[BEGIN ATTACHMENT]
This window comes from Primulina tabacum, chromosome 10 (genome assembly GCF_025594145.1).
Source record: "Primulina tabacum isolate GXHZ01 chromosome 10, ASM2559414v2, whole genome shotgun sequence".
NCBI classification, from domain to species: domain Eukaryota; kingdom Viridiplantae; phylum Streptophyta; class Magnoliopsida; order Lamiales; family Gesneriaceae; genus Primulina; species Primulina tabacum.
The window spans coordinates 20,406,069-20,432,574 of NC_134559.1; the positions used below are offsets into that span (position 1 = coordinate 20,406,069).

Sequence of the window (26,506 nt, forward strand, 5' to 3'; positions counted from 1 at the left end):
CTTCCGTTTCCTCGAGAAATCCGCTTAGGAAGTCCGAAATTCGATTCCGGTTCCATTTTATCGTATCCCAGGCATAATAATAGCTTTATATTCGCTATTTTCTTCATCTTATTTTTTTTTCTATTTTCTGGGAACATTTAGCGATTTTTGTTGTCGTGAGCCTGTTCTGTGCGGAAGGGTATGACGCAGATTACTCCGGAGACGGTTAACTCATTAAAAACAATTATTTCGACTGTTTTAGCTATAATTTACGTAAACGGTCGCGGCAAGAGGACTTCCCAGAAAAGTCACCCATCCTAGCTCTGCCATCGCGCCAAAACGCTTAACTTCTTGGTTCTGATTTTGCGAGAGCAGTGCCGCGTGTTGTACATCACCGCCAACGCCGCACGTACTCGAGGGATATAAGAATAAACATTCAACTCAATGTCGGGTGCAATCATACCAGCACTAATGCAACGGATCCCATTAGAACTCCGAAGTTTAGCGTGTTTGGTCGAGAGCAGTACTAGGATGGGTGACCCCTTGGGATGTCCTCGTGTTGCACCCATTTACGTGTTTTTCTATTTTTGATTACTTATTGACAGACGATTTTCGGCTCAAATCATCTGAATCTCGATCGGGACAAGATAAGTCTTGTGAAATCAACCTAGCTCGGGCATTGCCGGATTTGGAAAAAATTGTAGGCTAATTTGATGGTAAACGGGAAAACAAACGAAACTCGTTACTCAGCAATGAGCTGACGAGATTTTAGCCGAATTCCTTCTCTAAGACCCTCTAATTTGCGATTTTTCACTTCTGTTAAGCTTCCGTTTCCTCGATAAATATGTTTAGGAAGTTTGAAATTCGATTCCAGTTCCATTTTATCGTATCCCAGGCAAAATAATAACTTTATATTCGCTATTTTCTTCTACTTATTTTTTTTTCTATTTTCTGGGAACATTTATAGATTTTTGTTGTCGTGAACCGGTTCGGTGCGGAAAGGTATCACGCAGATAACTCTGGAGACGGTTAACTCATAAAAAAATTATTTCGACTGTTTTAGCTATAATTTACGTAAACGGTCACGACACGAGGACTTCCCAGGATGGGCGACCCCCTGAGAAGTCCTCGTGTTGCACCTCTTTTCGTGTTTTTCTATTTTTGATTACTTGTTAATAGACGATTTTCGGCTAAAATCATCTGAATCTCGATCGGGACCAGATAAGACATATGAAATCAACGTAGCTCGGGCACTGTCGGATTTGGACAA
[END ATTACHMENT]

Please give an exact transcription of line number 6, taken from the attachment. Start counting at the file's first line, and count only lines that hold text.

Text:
CTTCCGTTTCCTCGAGAAATCCGCTTAGGAAGTCCGAAATTCGATTCCGGTTCCATTTTATCGTATCCCAGGCATAATAATAGCTTTATATTCGCTATTTTCTTCATCTTATTTTTTTTTCTATTTTCTGGGAACATTTAGCGATTTTTGTTGTCGTGAGCCTGTTCTGTGCGGAAGGGTATGACGCAGATTACTCCGGAGACGGTTAACTCATTAAAAACAATTATTTCGACTGTTTTAGCTATAATTTACGTAAACGGTCGCGGCAAGAGGACTTCCCAGAAAAGTCACCCATCCTAGCTCTGCCATCGCGCCAAAACGCTTAACTTCTTGGTTCTGATTTTGCGAGAGCAGTGCCGCGTGTTGTACATCACCGCCAACGCCGCACGTACTCGAGGGATATAAGAATAAACATTCAACTCAATGTCGGGTGCAATCATACCAGCACTAATGCAACGGATCCCATTAGAACTCCGAAGTTTAGCGTGTTTGGTCGAGAGCAGTACTAGGATGGGTGACCCCTTGGGATGTCCTCGTGTTGCACCCATTTACGTGTTTTTCTATTTTTGATTACTTATTGACAGACGATTTTCGGCTCAAATCATCTGAATCTCGATCGGGACAAGATAAGTCTTGTGAAATCAACCTAGCTCGGGCATTGCCGGATTTGGAAAAAATTGTAGGCTAATTTGATGGTAAACGGGAAAACAAACGAAACTCGTTACTCAGCAATGAGCTGACGAGATTTTAGCCGAATTCCTTCTCTAAGACCCTCTAATTTGCGATTTTTCACTTCTGTTAAGCTTCCGTTTCCTCGATAAATATGTTTAGGAAGTTTGAAATTCGATTCCAGTTCCATTTTATCGTATCCCAGGCAAAATAATAACTTTATATTCGCTATTTTCTTCTACTTATTTTTTTTTCTATTTTCTGGGAACATTTATAGATTTTTGTTGTCGTGAACCGGTTCGGTGCGGAAAGGTATCACGCAGATAACTCTGGAGACGGTTAACTCATAAAAAAATTATTTCGACTGTTTTAGCTATAATTTACGTAAACGGTCACGACACGAGGACTTCCCAGGATGGGCGACCCCCTGAGAAGTCCTCGTGTTGCACCTCTTTTCGTGTTTTTCTATTTTTGATTACTTGTTAATAGACGATTTTCGGCTAAAATCATCTGAATCTCGATCGGGACCAGATAAGACATATGAAATCAACGTAGCTCGGGCACTGTCGGATTTGGACAA